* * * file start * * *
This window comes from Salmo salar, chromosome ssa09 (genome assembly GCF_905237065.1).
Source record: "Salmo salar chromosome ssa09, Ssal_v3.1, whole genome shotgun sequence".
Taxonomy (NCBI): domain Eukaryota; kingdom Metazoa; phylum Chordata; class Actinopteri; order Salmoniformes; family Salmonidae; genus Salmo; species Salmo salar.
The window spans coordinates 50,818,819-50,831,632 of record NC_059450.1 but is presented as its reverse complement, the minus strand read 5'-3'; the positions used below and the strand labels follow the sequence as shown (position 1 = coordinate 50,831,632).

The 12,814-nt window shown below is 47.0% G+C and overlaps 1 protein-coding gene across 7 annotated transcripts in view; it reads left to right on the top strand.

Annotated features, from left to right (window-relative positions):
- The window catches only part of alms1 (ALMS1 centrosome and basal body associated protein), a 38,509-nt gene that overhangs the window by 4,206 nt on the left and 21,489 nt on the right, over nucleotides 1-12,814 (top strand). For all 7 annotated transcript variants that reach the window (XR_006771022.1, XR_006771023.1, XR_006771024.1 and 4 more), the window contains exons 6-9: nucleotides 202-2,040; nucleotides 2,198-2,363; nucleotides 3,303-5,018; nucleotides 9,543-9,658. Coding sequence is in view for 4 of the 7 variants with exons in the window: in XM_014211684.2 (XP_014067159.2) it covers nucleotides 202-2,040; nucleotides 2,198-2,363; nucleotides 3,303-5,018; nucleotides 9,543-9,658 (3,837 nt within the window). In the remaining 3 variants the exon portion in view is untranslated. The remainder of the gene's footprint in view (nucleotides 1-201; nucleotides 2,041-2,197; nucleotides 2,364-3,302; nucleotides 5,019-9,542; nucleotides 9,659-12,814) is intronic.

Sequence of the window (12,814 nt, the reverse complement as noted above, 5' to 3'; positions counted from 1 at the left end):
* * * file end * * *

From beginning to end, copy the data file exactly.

This window comes from Salmo salar, chromosome ssa09 (genome assembly GCF_905237065.1).
Source record: "Salmo salar chromosome ssa09, Ssal_v3.1, whole genome shotgun sequence".
Taxonomy (NCBI): domain Eukaryota; kingdom Metazoa; phylum Chordata; class Actinopteri; order Salmoniformes; family Salmonidae; genus Salmo; species Salmo salar.
The window spans coordinates 50,818,819-50,831,632 of record NC_059450.1 but is presented as its reverse complement, the minus strand read 5'-3'; the positions used below and the strand labels follow the sequence as shown (position 1 = coordinate 50,831,632).

The 12,814-nt window shown below is 47.0% G+C and overlaps 1 protein-coding gene across 7 annotated transcripts in view; it reads left to right on the top strand.

Annotated features, from left to right (window-relative positions):
- The window catches only part of alms1 (ALMS1 centrosome and basal body associated protein), a 38,509-nt gene that overhangs the window by 4,206 nt on the left and 21,489 nt on the right, over nucleotides 1-12,814 (top strand). For all 7 annotated transcript variants that reach the window (XR_006771022.1, XR_006771023.1, XR_006771024.1 and 4 more), the window contains exons 6-9: nucleotides 202-2,040; nucleotides 2,198-2,363; nucleotides 3,303-5,018; nucleotides 9,543-9,658. Coding sequence is in view for 4 of the 7 variants with exons in the window: in XM_014211684.2 (XP_014067159.2) it covers nucleotides 202-2,040; nucleotides 2,198-2,363; nucleotides 3,303-5,018; nucleotides 9,543-9,658 (3,837 nt within the window). In the remaining 3 variants the exon portion in view is untranslated. The remainder of the gene's footprint in view (nucleotides 1-201; nucleotides 2,041-2,197; nucleotides 2,364-3,302; nucleotides 5,019-9,542; nucleotides 9,659-12,814) is intronic.

Sequence of the window (12,814 nt, the reverse complement as noted above, 5' to 3'; positions counted from 1 at the left end):